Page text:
Court opines on workers’ comp, actors’ payroll firm

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An appellate court has rejected attempts by Florida’s last-chance workers’ compensation insurer to deny coverage to a company that manages payrolls for “talent” in the movie, television, and radio commercial industries.

The Florida Workers’ Compensation Joint Underwriting Association Inc. had twice sought to deny coverage to American Residuals and Talent Inc., or ART, arguing that the company was a mere payroll service.

The 1st District Court of Appeal, in a unanimous three-judge opinion issued Monday by Judge Thomas Winokur, sided with the Florida Division of Business and Professional Regulation, which had decided that the company was entitled to buy coverage.

The panel rejected the insurer’s argument that that outcome would upend the workers’ compensation market.

“DBPR investigated ART twice and found that ART did not operate as an unlicensed employee leasing company,” Winokur wrote.

“Companies that lease their employees to its clients will still be required to obtain licensure pursuant to Florida law,” he wrote. “In addition, this ruling does not exempt ART from any applicable licensure requirements if it changes its operating practices.”

ART, based in New Hampshire, doesn’t interview, hire, or fire the actors and others it connects with production companies, the court said. However, it pays the talent; makes sure clients obey local and federal labor regulations and union rules; and tracks residual payments owed.

In addition, ART’s contracts with clients hold that it is the “employer of record,” the court said.

“(The insurer’s) argument is not that ART is not an employer, but rather based on the distinction between ‘direct’ and ‘indirect’ employers. This distinction, however, is nowhere to be found in Florida law or, for that matter, (the insurer’s) Operations Manual.”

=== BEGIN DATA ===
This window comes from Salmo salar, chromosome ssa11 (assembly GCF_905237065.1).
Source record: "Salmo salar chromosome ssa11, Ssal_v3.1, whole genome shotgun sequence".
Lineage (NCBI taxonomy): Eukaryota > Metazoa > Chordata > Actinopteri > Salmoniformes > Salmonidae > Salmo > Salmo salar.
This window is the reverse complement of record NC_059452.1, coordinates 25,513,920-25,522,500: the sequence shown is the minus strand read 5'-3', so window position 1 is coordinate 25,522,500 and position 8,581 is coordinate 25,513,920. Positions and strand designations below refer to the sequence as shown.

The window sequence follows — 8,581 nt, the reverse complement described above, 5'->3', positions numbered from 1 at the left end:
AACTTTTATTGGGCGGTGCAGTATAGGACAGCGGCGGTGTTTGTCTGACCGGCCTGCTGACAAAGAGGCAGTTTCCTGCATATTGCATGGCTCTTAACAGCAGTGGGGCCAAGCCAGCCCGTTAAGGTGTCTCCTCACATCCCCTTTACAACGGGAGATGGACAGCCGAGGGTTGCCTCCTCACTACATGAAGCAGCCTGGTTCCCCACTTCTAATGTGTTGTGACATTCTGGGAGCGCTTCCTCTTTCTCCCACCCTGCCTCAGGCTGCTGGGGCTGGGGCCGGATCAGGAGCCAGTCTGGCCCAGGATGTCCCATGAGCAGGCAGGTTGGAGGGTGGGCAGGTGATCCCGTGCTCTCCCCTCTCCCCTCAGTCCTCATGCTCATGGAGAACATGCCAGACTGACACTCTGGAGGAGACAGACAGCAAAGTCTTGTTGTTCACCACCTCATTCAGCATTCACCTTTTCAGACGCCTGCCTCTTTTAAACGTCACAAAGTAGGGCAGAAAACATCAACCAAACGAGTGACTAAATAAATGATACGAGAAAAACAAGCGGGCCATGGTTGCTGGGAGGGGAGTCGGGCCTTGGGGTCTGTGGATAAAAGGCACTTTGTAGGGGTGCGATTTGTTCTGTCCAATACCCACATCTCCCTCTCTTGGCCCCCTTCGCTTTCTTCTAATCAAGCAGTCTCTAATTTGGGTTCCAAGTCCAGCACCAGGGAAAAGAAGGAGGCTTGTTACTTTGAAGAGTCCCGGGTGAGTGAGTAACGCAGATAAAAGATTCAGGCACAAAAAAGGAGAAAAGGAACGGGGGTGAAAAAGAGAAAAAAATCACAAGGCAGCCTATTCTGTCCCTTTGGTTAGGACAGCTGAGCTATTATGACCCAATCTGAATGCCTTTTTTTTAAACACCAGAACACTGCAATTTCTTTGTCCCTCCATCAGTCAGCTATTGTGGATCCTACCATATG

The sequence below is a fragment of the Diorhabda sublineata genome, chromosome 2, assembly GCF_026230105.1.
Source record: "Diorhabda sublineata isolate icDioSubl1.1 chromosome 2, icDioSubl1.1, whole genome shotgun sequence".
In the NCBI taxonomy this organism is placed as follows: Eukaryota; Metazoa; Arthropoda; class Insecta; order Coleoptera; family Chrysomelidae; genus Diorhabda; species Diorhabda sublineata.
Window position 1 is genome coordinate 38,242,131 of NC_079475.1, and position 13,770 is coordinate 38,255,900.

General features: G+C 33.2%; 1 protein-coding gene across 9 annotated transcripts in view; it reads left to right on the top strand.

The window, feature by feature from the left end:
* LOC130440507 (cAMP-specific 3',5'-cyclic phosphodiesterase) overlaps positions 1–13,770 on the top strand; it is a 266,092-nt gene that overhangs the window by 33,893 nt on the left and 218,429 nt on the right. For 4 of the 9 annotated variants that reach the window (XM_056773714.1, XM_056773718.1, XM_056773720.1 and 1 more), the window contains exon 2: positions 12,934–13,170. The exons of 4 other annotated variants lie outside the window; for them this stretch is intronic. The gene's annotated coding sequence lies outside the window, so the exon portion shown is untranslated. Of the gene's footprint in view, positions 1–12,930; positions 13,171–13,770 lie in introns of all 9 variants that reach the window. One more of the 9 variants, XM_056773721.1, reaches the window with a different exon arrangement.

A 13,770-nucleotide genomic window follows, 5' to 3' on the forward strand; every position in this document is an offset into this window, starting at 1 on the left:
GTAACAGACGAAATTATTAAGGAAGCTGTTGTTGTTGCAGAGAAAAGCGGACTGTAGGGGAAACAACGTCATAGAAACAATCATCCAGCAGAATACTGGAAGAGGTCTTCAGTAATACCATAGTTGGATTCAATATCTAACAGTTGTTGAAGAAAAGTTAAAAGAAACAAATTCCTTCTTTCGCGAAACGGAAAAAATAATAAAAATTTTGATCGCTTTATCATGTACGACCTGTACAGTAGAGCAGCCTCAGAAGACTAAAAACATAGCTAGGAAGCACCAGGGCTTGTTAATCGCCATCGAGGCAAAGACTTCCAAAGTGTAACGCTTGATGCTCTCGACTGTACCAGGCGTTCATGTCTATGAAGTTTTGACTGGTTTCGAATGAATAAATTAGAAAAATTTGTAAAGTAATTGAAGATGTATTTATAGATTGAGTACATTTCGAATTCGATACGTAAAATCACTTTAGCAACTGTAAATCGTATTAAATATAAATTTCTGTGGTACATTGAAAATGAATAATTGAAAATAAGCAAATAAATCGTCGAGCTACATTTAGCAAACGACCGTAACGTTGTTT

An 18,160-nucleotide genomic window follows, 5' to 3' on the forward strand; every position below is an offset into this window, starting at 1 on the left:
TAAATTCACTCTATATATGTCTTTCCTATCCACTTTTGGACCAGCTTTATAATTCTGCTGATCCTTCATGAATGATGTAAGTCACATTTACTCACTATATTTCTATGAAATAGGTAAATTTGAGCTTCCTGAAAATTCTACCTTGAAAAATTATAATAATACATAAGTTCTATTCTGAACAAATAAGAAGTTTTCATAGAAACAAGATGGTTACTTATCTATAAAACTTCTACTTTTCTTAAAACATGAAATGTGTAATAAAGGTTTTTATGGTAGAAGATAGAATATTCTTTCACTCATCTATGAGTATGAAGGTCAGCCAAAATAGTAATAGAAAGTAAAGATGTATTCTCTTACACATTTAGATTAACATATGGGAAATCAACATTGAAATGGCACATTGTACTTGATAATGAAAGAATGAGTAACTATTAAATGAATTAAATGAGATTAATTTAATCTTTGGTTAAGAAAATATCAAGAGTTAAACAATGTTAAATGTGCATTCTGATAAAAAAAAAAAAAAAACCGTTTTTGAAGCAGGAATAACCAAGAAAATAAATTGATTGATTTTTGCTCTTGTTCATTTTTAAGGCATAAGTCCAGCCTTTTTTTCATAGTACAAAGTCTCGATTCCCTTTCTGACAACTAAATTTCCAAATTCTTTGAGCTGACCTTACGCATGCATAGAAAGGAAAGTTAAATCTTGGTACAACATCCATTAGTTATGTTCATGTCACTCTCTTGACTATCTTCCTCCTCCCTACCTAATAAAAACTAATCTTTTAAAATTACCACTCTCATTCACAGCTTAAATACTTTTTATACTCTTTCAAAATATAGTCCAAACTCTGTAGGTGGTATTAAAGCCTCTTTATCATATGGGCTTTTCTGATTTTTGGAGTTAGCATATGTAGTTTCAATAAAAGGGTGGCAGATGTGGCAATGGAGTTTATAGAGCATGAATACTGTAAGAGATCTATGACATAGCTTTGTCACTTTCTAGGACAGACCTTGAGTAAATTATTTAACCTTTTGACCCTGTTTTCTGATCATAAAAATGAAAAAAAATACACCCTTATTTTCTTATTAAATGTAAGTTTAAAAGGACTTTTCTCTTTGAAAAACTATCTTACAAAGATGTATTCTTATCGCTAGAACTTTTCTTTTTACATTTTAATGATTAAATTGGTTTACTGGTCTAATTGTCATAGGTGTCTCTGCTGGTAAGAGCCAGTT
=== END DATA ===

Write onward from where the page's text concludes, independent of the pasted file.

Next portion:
The court swept aside the insurer’s fears that the outcome could require it to sell to companies that merely process other employers’ payrolls.

“ART does more than just the ministerial function of issuing paychecks to its client’s employees. ART operates as the employer of record for the talent,” Winokur wrote.

“ART assumes an employer’s responsibility of paying talent and ensuring that they are provided with the insurance required under the law of the jurisdiction where they are employed, while its clients handle the creative aspect of interviewing and hiring the right talent for its productions.”

The opinion describes the association as “a self-funding, residual-market insurer created by the Legislature in order to provide workers’ compensation insurance to employers who are statutorily required to maintain such insurance, but who are unable to obtain coverage from private insurers in the voluntary market.”

Michael Moline

Michael Moline is a former assistant managing editor of The National Law Journal and managing editor of the San Francisco Daily Journal. Previously, he reported on politics and the courts in Tallahassee for United Press International. He is a graduate of Florida State University, where he served as editor of the Florida Flambeau. His family’s roots in Jackson County date back many generations.



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